Jakinibs for AD in Asians: Is one better than the other?

Elvira Manzano
31 Aug 2023
Jakinibs for AD in Asians: Is one better than the other?
Dr Yik Weng Yew

Treatment with oral Janus kinase (JAK) inhibitors or jakinibs appeared well tolerated in patients with atopic dermatitis  (AD) as shown in an Asian retrospective cohort study.

Of the three oral jakinibs studied, abrocitinib and upadacitinib appeared more effective compared with baricitinib over 12 weeks, said Dr Yik Weng Yew, senior consultant dermatologist at the National Skin Centre, Singapore.

Jakinibs inhibit the activity of one or more of the JAK family of enzymes (JAK1, JAK2, JAK3, TYK2), thereby interfering with the JAK-STAT signalling pathway.

Abrocitinib is an oral once daily JAK1 selective inhibitor. Upadacitinib is an oral, small-molecule JAK inhibitor that has greater inhibitory potency for JAK 1 than JAK 2, JAK 3, or tyrosine kinase. Both drugs were US FDA-approved for moderate-to-severe AD. Upadacitinib approval for AD in patients 12 years and older is supported by three pivotal studies (MEASURE Up 1 and 2, and AD UP).

Baricitinib is also an oral JAK inhibitor (JAK1 and JAK2).

AD can be persistent in most patients and various treatments may be needed to control the disease. Even with treatment success, symptoms may return. Patients with AD need several options and until a few years ago, clinicians did not have any systemic treatments safer than immunosuppressants such as cyclosporin and methotrexate. Until recently, the only approved drug for AD was oral prednisone but with safety concerns.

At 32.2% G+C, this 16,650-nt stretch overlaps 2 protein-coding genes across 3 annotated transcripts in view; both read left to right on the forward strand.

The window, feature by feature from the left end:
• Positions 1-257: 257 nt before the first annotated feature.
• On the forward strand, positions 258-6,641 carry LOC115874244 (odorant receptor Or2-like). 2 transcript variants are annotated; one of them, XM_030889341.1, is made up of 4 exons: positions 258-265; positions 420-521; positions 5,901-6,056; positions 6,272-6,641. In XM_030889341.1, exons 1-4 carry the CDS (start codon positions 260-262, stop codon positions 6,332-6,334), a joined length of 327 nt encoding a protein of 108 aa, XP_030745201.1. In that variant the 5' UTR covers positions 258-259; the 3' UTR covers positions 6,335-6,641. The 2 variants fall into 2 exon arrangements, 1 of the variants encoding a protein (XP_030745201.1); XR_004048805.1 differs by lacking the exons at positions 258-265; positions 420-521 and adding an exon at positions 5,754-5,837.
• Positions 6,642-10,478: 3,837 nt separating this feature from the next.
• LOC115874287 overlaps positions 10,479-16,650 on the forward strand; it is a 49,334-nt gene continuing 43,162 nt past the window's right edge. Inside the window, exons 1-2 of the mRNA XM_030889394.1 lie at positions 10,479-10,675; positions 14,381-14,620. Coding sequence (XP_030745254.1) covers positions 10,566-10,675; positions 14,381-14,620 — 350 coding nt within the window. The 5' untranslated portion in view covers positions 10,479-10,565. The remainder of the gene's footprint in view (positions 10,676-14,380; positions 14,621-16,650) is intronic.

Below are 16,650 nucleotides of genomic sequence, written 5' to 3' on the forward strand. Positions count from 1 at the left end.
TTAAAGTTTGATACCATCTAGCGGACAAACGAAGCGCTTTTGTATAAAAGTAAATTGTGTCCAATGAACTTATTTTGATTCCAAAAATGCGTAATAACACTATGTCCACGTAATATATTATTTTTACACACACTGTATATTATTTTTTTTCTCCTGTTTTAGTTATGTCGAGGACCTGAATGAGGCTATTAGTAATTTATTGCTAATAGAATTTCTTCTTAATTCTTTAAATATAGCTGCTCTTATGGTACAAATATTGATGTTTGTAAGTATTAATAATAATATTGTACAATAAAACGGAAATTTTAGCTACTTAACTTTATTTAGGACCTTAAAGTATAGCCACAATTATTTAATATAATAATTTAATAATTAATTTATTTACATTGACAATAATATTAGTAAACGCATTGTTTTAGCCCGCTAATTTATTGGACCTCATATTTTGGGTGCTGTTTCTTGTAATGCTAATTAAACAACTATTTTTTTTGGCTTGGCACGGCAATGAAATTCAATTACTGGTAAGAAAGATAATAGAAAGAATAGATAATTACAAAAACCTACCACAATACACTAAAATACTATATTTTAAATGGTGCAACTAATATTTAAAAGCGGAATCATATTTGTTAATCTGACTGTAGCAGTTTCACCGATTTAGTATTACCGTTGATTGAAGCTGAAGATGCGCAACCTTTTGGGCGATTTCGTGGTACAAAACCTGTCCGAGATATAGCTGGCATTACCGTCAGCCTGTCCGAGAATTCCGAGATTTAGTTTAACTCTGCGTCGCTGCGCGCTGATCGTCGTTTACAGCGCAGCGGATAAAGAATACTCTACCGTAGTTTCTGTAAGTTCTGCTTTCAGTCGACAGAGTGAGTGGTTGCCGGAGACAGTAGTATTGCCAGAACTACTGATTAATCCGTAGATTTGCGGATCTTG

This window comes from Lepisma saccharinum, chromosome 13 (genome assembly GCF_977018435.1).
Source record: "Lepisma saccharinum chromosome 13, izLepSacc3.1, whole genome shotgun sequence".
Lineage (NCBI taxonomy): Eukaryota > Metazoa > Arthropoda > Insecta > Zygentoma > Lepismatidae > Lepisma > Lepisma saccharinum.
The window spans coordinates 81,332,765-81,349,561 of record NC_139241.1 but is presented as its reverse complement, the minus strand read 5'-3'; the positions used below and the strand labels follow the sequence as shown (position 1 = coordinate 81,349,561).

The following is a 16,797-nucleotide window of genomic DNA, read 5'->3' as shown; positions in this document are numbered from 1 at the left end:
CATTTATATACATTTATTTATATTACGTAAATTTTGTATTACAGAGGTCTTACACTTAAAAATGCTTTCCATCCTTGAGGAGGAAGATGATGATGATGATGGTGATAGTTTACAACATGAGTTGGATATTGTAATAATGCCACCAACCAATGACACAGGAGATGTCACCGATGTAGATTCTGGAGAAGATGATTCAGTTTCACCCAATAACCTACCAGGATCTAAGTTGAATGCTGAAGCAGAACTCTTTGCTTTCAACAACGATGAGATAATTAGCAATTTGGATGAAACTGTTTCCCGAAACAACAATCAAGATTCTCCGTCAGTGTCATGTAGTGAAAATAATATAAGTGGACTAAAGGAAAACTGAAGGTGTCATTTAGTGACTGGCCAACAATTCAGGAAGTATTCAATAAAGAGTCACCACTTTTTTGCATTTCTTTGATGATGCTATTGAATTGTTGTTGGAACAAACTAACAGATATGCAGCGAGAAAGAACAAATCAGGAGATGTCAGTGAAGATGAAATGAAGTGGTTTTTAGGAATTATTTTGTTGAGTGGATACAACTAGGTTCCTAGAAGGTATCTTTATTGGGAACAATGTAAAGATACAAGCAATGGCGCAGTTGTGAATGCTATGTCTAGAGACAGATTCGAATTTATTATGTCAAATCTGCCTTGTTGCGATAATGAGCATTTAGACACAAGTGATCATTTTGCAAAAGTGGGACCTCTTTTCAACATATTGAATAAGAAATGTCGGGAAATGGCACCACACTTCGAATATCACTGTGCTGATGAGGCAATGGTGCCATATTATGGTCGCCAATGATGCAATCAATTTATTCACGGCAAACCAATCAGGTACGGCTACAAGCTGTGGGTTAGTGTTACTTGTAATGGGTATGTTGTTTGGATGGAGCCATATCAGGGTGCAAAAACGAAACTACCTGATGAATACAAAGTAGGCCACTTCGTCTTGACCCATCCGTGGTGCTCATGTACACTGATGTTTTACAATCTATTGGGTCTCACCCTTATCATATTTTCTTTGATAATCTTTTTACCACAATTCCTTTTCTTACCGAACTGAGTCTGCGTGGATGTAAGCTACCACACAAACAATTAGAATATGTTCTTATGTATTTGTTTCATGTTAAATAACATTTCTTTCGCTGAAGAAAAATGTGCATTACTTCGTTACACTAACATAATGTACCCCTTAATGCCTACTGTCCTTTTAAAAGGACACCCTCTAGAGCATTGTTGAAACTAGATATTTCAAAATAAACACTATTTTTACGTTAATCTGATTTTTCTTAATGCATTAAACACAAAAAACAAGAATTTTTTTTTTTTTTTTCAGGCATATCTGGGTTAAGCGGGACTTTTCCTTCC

12-week efficacy

Yew and his team analysed the 12-week efficacy of oral JAK inhibitors in this Asian cohort with AD seeking consultation at the National Skin Centre in Singapore. All received either one of the three jakinibs from July to December 2022. [WCD 2023, abstract LB05]

Outcome measures assessed included body surface area (BSA), investigator global assessment (IGA), itch scores, and self-reported improvement. The known adverse effects of JAK inhibitors were also assessed.

Forty-two patients received either abrocitinib 100 or 200 mg (n=13), baricitinib 4 mg (n=19) or upadacitinib 15 or 30 mg (n=10). Mean age of the patients was 35.1 years; 64 percent were male. Over 90 percent were Chinese. Eleven patients had used more than one JAK inhibitors.

Treatment responses

Overall, patients had good treatment responses with oral jakinibs. The response rates (reduced BSA or IGA 2 or below) with abrocitinib, baricitinib, and upadacitinib were 76.9 percent, 32.2 percent, and 80 percent, respectively, at week 12.

By and large, oral jakinibs were well tolerated. More than half reported mild pustular form of acne. Six patients had increased serum creatinine kinase but were asymptomatic. Three patients had abnormal haematological abnormalities while four developed uncomplicated herpes zoster. Other common adverse effects included headache and abdominal bloating.

Oral JAK inhibitors appeared to have good effect on itch response as well.

Larger sample size with longer follow-up and in the form of a treatment registry would be encouraged to monitor long-term efficacy and adverse effects, Yew concluded.

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